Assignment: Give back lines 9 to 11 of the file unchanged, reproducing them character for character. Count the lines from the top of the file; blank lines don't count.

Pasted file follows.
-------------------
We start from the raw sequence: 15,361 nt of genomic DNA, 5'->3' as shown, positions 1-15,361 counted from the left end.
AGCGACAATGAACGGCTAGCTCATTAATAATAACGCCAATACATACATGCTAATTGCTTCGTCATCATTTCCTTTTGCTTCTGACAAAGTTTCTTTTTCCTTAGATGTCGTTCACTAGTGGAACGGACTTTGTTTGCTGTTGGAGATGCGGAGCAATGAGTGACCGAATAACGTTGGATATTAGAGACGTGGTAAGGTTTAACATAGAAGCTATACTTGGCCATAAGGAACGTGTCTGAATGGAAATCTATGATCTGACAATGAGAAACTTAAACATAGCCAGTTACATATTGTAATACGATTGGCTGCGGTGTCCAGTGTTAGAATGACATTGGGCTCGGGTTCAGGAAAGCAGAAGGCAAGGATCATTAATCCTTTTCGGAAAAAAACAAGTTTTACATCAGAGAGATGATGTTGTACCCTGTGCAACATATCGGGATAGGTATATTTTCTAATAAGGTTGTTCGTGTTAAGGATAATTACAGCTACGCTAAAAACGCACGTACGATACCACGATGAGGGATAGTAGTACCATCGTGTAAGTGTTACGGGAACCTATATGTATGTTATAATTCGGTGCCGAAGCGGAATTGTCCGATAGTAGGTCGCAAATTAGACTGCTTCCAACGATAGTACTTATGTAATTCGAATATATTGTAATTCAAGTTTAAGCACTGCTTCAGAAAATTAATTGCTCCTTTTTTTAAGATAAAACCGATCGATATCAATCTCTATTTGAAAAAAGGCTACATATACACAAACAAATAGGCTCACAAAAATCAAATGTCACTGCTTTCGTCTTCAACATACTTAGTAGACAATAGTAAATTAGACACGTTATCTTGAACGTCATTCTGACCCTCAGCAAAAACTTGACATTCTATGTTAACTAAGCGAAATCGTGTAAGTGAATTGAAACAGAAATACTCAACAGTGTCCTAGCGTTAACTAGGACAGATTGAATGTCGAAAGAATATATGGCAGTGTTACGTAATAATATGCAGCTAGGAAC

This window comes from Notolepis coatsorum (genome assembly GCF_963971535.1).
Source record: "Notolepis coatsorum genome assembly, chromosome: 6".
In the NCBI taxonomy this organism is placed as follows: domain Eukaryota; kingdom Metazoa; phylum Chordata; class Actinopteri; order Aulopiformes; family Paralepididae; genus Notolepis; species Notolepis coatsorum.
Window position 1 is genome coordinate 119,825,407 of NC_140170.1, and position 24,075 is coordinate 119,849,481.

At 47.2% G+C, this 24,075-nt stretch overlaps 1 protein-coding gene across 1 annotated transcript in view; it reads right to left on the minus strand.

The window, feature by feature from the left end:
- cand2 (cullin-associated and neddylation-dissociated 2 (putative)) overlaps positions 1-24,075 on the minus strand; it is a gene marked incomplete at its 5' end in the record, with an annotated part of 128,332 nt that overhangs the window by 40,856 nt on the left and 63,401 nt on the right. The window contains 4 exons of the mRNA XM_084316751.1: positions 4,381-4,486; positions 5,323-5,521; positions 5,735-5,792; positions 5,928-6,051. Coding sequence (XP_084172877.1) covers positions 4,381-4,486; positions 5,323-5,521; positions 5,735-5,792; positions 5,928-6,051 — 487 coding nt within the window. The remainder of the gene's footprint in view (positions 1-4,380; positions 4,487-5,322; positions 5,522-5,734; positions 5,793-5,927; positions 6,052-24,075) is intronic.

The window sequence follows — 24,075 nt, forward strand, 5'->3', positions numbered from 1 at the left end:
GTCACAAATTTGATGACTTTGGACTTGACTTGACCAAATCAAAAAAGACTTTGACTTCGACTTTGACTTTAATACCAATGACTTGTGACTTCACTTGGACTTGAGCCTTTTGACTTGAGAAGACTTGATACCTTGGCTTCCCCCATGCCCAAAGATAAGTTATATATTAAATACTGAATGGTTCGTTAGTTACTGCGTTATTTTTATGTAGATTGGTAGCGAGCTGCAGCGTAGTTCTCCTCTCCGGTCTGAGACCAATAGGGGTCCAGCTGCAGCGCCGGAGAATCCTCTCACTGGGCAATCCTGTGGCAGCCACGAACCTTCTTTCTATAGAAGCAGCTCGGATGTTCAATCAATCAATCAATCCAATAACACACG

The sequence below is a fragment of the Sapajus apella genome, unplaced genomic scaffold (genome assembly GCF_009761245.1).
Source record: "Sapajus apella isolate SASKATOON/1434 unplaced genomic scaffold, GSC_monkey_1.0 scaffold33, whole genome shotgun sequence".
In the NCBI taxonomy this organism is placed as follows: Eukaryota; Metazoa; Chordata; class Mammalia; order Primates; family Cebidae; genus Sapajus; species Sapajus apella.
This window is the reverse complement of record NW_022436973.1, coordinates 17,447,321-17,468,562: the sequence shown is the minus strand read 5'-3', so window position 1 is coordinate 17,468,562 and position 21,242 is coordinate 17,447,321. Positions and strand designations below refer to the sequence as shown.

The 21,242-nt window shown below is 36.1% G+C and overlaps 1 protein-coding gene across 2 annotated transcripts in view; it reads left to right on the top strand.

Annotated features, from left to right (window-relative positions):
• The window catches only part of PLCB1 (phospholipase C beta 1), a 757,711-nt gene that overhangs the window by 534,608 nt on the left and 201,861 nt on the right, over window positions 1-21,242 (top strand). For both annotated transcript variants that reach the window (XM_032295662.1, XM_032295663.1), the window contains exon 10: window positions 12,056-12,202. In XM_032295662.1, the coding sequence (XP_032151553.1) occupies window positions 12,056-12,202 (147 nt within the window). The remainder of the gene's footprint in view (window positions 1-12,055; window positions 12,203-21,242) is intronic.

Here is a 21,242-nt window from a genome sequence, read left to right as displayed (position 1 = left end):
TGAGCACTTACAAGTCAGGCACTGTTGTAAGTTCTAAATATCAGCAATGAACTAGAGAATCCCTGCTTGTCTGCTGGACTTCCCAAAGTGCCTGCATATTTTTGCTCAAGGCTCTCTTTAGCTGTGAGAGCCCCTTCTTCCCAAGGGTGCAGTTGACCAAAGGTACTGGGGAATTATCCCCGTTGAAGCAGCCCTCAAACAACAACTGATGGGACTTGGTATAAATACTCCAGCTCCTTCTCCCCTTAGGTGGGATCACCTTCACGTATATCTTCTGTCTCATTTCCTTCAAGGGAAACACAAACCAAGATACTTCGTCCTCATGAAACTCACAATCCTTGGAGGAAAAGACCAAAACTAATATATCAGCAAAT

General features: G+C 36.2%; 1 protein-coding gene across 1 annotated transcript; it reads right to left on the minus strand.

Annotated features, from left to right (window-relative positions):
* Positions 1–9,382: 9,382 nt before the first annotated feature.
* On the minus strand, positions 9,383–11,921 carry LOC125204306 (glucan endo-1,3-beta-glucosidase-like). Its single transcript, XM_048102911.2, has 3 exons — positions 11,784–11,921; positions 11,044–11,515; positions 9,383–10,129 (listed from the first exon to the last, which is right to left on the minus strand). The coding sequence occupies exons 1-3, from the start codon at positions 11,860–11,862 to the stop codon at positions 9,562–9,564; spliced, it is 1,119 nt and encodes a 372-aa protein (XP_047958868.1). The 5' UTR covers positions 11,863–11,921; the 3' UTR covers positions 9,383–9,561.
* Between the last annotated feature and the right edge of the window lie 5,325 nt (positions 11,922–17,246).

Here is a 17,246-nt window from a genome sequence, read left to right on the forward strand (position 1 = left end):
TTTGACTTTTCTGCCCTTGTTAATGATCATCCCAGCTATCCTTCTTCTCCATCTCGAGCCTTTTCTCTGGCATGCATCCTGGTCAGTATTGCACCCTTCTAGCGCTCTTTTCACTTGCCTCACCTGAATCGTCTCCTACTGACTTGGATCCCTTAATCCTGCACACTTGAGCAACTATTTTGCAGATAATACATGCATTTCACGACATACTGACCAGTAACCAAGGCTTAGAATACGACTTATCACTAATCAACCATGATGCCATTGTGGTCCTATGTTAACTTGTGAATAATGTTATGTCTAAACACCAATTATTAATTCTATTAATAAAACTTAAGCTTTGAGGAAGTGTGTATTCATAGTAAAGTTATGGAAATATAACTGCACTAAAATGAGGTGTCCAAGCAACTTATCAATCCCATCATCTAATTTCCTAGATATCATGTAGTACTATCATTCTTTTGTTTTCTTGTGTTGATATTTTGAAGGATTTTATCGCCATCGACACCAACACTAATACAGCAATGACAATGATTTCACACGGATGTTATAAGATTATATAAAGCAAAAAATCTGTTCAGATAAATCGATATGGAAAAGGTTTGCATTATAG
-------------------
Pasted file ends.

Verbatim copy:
- cand2 (cullin-associated and neddylation-dissociated 2 (putative)) overlaps positions 1-24,075 on the minus strand; it is a gene marked incomplete at its 5' end in the record, with an annotated part of 128,332 nt that overhangs the window by 40,856 nt on the left and 63,401 nt on the right. The window contains 4 exons of the mRNA XM_084316751.1: positions 4,381-4,486; positions 5,323-5,521; positions 5,735-5,792; positions 5,928-6,051. Coding sequence (XP_084172877.1) covers positions 4,381-4,486; positions 5,323-5,521; positions 5,735-5,792; positions 5,928-6,051 — 487 coding nt within the window. The remainder of the gene's footprint in view (positions 1-4,380; positions 4,487-5,322; positions 5,522-5,734; positions 5,793-5,927; positions 6,052-24,075) is intronic.

The window sequence follows — 24,075 nt, forward strand, 5'->3', positions numbered from 1 at the left end:
GTCACAAATTTGATGACTTTGGACTTGACTTGACCAAATCAAAAAAGACTTTGACTTCGACTTTGACTTTAATACCAATGACTTGTGACTTCACTTGGACTTGAGCCTTTTGACTTGAGAAGACTTGATACCTTGGCTTCCCCCATGCCCAAAGATAAGTTATATATTAAATACTGAATGGTTCGTTAGTTACTGCGTTATTTTTATGTAGATTGGTAGCGAGCTGCAGCGTAGTTCTCCTCTCCGGTCTGAGACCAATAGGGGTCCAGCTGCAGCGCCGGAGAATCCTCTCACTGGGCAATCCTGTGGCAGCCACGAACCTTCTTTCTATAGAAGCAGCTCGGATGTTCAATCAATCAATCAATCCAATAACACACG